An important part of Escape from Enceladus is destroying parts of the game world through various means in order to solve puzzles and find secret passages. It’s absolutely essential that the level engine I build support this very well, and I’m still evaluating if Box2D is up to the task. Today I hacked together a rudimentary test of shooting at walls and making them vanish from the game model:
The green lines around the walls are the debug view of Box2d, showing the loop / chain shapes that bound each connected block of tiles. It would have been much simpler to model each tile in the game world as its own solid body, but because Box2D evaluates each shape independently when modeling collisions, this results in the buggy behavior of a character tripping over an interior vertex of perfectly flat terrain. The solution is to find the bounding box of each connected island of solid tiles and give it to Box2D as a chain shape.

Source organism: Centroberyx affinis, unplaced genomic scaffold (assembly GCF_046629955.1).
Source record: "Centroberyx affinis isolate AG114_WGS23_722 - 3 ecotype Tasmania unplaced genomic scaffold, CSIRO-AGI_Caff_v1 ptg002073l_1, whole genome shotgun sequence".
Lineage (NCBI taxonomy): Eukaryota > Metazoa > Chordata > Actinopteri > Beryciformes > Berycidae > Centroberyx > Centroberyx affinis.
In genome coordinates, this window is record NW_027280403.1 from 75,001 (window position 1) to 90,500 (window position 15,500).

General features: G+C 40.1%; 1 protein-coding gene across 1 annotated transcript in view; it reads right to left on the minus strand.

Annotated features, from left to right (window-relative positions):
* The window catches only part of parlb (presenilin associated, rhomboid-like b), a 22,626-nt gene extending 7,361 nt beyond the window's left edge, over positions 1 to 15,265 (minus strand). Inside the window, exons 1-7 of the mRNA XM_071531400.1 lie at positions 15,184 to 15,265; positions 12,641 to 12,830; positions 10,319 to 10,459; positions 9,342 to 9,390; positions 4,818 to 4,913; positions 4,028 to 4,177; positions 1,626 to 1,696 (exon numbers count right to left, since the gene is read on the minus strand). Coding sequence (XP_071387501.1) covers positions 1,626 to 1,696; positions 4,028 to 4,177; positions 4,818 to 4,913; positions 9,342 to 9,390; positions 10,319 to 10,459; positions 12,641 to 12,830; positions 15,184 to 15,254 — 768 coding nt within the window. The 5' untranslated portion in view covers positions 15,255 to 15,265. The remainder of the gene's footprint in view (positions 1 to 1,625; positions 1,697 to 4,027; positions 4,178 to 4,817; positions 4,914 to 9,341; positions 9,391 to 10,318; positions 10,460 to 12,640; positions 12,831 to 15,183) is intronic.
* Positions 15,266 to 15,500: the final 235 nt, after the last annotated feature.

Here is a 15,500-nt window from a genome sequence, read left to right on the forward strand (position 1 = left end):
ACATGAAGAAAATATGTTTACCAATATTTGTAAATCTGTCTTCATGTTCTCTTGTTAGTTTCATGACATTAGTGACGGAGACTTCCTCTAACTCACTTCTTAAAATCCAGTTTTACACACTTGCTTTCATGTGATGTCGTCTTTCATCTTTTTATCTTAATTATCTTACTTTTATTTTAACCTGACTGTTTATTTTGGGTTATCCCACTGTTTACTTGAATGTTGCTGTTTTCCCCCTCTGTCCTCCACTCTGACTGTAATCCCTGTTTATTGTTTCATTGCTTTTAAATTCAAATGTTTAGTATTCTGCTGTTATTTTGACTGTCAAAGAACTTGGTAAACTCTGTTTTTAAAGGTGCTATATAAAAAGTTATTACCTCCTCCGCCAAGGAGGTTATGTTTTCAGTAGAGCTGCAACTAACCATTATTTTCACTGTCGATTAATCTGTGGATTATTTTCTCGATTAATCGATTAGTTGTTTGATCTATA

However, as I learned when researching this critical aspect of gameplay, you cannot modify the number of vertices in a Box2D shape without risking crashing the entire engine. This means that I need to destroy and recreate the shape every time it’s modified, which has the potential to be pretty memory / CPU intensive. I had a couple ideas to tackle the issue.
The first was to take the existing shape, expressed as a list of vectors, and permute it to snip out destroyed segments and insert new borders. In practice, this turned out to involve a nightmarish labyrinth of manually coded special cases and nested logic. I decided there must be a better way.
The method used in the above video is to simply redetermine the boundary of the shape or shapes after they have been modified, just as I do when building the level in the first place. I’m more than a little worried that this practice won’t scale, which is why I plan to test it on a very, very large map as soon as I get some of the other bugs ironed out.